Friday, 21 December 2012

Instagram

By now everyone in the Western hemisphere is probably sick of two stories: first, the supposed end of the world which, despite being quashed by everyone who's had even the most fleeting of contacts with scientific though, still has hundreds of proponents.

I'm not going to go into why the world isn't going to end - it's been done before by people with a greater handle on science than me - but I will say that if it does, it's been an absolute pleasure knowing each and every one of you. And I'm gutted that I turned down that credit card I was offered.

The other story is Instagram, and their stupidity in trying to grab away their users' content in such a brazen fashion. On a social network, where everyone shares images, to imagine that your ToS would stay subtly hidden for any more than five minutes is laughably naive. The fact that it was done in a fairly underhand way has simply worsened the effect.

There is no such thing as a free lunch. It's as true now as it has ever been, and the fact remains that if you are using a free service then somewhere along the line you're going to pay for it. Google, Facebook, LinkedIn - they all sell your information to advertisers. If you're being given something for free, consider that perhaps you are the product.

The problem Instagram also faces is that there are an awful lot of competitors snapping at its heels. A social network which is mostly mobile and based around taking pictures is fairly easy to replicate, more so now than ever. Facebook, which has had a long time to entrench itself in the market, is almost unassailable - even if Google+'s claims that it has 400 million users is true, it simply doesn't measure up to the 1 billion that Facebook passed in late September this year.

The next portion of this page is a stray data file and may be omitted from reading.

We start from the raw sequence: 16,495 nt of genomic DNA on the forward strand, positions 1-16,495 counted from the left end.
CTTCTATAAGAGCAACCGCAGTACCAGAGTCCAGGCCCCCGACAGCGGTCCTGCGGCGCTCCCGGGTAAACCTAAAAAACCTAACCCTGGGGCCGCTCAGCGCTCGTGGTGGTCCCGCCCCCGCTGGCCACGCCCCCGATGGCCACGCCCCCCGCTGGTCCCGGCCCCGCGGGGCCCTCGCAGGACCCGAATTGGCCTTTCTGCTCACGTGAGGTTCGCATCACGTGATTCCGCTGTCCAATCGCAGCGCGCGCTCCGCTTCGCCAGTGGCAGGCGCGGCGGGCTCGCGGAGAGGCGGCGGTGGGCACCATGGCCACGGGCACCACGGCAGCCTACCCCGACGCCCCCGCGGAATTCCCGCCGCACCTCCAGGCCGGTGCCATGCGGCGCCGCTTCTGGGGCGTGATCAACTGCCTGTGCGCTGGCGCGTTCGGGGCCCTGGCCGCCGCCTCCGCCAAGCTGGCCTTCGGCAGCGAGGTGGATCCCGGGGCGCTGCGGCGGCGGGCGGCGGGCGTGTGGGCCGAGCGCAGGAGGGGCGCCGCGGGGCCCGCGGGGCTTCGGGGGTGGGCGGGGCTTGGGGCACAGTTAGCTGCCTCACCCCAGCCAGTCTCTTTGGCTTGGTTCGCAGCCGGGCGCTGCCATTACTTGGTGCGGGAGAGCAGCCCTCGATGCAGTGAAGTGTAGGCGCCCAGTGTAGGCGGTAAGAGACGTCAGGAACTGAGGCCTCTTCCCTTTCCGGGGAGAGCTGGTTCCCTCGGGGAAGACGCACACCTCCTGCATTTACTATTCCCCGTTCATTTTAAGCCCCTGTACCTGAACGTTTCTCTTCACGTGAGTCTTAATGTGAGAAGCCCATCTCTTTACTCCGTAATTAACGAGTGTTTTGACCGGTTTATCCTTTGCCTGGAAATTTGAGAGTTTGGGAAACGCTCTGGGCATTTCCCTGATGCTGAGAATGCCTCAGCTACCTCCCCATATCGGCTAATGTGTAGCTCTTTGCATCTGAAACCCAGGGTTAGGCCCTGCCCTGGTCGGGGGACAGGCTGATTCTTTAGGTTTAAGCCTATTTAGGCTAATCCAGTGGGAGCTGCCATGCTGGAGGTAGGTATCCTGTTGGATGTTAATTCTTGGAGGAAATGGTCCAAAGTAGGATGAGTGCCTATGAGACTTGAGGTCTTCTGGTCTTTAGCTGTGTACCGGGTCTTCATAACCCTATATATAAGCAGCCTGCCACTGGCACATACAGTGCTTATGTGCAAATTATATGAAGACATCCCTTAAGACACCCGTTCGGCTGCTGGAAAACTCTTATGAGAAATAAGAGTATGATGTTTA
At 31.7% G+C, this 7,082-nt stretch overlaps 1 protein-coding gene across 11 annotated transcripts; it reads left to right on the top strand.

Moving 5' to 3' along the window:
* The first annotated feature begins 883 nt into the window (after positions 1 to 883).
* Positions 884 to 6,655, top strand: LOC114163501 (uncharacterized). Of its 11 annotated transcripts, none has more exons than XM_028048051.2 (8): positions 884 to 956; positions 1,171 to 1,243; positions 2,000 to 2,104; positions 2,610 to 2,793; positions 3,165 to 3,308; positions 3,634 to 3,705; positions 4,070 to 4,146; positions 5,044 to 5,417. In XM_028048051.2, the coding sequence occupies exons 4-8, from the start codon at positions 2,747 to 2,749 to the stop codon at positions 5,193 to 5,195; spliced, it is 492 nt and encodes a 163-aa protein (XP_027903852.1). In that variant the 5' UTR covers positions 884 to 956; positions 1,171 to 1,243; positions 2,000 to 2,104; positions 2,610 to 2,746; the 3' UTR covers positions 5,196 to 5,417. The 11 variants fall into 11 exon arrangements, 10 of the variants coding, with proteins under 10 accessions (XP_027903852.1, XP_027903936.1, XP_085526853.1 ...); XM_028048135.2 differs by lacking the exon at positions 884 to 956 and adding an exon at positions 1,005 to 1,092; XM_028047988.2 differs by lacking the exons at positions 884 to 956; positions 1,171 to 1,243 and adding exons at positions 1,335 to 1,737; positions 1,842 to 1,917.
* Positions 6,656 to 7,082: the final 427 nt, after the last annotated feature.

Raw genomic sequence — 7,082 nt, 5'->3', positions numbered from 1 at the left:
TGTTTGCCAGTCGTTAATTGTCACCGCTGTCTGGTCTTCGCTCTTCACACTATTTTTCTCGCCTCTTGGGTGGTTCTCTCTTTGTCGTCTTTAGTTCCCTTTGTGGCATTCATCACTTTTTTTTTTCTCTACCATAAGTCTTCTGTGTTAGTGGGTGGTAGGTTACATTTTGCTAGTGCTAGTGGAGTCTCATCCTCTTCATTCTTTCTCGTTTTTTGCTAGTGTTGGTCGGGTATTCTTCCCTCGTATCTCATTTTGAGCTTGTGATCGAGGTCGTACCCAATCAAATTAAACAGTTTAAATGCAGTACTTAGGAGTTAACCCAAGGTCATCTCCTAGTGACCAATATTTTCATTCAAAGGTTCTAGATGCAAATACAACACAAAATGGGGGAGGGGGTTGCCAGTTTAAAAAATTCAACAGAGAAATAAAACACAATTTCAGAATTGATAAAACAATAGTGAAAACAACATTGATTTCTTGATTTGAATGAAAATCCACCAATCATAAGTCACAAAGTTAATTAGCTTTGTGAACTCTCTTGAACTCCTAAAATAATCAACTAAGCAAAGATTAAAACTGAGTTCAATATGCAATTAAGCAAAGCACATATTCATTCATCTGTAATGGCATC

However, Instagram have at least responded smartly. They wrote a blog explaining what was going on and have stated that they will revert to the old ToS on January 19. The response is strong, well set out and clear - with a lovely little compliment at the end to soften the anger of these online campaigners. It's a beautiful piece of writing, and should hopefully smooth the feathers of certain users.

Looking ahead, though, it would still have been better to have not done it in the first place. Your users need to trust you, and things like this - no matter how quickly and how well they are managed - chip away at that trust. Winning it back is going to be an uphill struggle.